PULLUPS ARE FLAT-OUT hard as hell.

Here’s how to really pull your weight:

1) Elastic bands

Use elastic assistance bands for a boost. That’ll help get you to knock out a few more reps than you otherwise would.

2) Negative Pullups

Focus on the lowering portion rather than the lift. Find a low bar and jump up so your chest in near bar level, then slowly lower yourself.

3) Forced Reps

When your muscles are on fire, have a training partner give you a boost to crank out two to three more reps.

Do This Mobility Drill For a Better Squat


Ankle immobility is a major reason some lifters have trouble reaching adequate depth, staying balanced, and remaining stable during a squat. Specifically, the inability to move the ankle into enough dorsiflexion causes these problems.


Above, we see what happens if the ankle doesn’t dorsiflex enough during a squat. It causes the heel to peel off the ground. (Imagine tipping the letter “L” to the right.) In this case, the forefoot is the only part able to apply force into the ground. The weight shifts forward, the knees receive excess stress, and posterior musculature is under-stimulated.


A squatter demonstrating good dorsiflexion resembles the above diagram. We see that the shin still moves forward, but now the feet stay flat on the ground. Dorsiflexion of the ankle is what allows this to take place, and now the lifter can apply force throughout the entire foot, making the squat safe and effective.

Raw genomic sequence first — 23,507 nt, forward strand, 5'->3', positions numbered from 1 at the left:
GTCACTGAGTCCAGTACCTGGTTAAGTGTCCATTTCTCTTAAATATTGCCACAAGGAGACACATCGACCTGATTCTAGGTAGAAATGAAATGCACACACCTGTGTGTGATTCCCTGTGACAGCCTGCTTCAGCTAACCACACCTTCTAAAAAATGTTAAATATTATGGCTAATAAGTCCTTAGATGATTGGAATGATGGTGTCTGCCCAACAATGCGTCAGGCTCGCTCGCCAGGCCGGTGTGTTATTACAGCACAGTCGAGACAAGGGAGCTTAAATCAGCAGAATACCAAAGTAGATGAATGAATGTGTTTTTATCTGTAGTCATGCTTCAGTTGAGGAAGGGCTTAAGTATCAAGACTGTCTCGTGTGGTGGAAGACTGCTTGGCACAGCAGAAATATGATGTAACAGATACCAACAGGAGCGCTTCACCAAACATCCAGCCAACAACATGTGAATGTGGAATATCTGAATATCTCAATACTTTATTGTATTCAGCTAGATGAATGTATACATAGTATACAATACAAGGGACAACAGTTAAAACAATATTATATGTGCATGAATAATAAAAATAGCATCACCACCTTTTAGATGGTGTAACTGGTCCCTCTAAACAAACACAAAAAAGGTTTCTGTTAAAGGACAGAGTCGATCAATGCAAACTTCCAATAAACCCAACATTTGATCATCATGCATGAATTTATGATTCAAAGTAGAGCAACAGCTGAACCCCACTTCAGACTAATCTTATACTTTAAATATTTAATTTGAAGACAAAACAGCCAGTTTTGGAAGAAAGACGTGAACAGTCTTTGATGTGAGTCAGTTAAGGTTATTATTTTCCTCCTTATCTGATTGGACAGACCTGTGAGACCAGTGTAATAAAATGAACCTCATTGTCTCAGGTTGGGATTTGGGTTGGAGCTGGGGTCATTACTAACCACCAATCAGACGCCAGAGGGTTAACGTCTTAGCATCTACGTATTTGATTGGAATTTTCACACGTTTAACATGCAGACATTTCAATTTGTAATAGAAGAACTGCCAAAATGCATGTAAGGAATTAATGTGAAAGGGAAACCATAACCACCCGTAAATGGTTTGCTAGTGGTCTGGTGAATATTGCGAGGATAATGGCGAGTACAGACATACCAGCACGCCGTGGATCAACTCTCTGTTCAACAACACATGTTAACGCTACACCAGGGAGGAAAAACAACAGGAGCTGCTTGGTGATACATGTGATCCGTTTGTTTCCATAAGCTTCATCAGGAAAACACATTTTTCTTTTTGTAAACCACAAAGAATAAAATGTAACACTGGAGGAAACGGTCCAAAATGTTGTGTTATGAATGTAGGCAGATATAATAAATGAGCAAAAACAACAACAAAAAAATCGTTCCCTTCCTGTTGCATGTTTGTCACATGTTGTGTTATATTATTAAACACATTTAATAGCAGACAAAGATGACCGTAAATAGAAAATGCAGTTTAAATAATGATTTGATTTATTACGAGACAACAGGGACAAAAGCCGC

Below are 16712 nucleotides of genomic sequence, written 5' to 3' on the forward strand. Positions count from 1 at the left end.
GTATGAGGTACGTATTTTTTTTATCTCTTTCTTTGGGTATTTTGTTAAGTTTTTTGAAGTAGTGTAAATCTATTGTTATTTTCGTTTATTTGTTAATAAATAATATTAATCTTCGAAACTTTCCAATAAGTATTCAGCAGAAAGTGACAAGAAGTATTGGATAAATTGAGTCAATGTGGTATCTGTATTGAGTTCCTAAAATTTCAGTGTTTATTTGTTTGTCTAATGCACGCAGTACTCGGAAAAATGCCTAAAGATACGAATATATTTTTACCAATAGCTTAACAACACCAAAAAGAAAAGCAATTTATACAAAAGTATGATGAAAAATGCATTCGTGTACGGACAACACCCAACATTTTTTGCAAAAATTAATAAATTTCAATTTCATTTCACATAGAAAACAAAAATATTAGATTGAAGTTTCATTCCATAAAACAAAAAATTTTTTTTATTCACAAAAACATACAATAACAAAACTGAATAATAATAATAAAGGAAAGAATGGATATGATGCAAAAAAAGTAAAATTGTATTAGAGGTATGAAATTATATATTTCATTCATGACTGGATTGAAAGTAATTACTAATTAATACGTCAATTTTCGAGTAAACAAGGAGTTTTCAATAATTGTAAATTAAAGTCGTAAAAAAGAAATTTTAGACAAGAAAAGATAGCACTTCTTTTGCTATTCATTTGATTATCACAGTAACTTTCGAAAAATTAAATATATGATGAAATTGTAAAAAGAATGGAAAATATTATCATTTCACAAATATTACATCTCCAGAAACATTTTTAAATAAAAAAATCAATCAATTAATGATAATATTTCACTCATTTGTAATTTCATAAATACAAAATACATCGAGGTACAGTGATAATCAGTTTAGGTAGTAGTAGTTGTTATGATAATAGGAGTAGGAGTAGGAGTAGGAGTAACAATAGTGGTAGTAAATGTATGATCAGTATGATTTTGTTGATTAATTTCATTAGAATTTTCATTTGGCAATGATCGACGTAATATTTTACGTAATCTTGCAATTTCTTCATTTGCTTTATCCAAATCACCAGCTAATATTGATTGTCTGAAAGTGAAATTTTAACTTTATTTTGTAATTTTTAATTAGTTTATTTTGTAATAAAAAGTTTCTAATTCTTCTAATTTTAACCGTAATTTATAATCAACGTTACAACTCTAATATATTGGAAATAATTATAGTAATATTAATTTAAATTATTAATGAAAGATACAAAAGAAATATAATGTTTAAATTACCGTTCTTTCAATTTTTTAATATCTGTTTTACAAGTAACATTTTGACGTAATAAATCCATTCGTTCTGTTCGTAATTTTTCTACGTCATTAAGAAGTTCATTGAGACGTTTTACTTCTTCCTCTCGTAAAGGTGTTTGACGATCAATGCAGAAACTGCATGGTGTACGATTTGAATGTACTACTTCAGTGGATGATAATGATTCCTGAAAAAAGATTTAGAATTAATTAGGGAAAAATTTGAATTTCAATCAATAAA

How to Mobilize Your Ankles

To exaggerate the dorsiflexion you need, put two weight plates on the ground (the same distance apart as your squat stance) in front of a power rack. The thickness of the plates will depend on your current ankle mobility. Five or 10-pound plates should provide enough thickness, and you can even experiment with a mat or thin board to get the same effect.

Step onto the plates so that the plates elevate your toes and keep your heels on the ground. Holding on to the rack, pull yourself into a deep squat.

From here, experiment with hitting different positions: Sit at the bottom. Lean front to back and side to side. Bounce around. Even squat up and down. Doing these movements while your ankle is in extreme dorsiflexion will help mobilize the ankle.

Stay on the plates for 15-30 seconds at a time. When you step off the plates and back onto the flat ground, your ankle dorsiflexion will be super-compensated to the point where you’ll be able to glide to the bottom of a squat with ease.

Key Points

Make sure to keep your heels in contact with the ground while you’re on the plates. If you let them come off the ground at all, you defeat the purpose.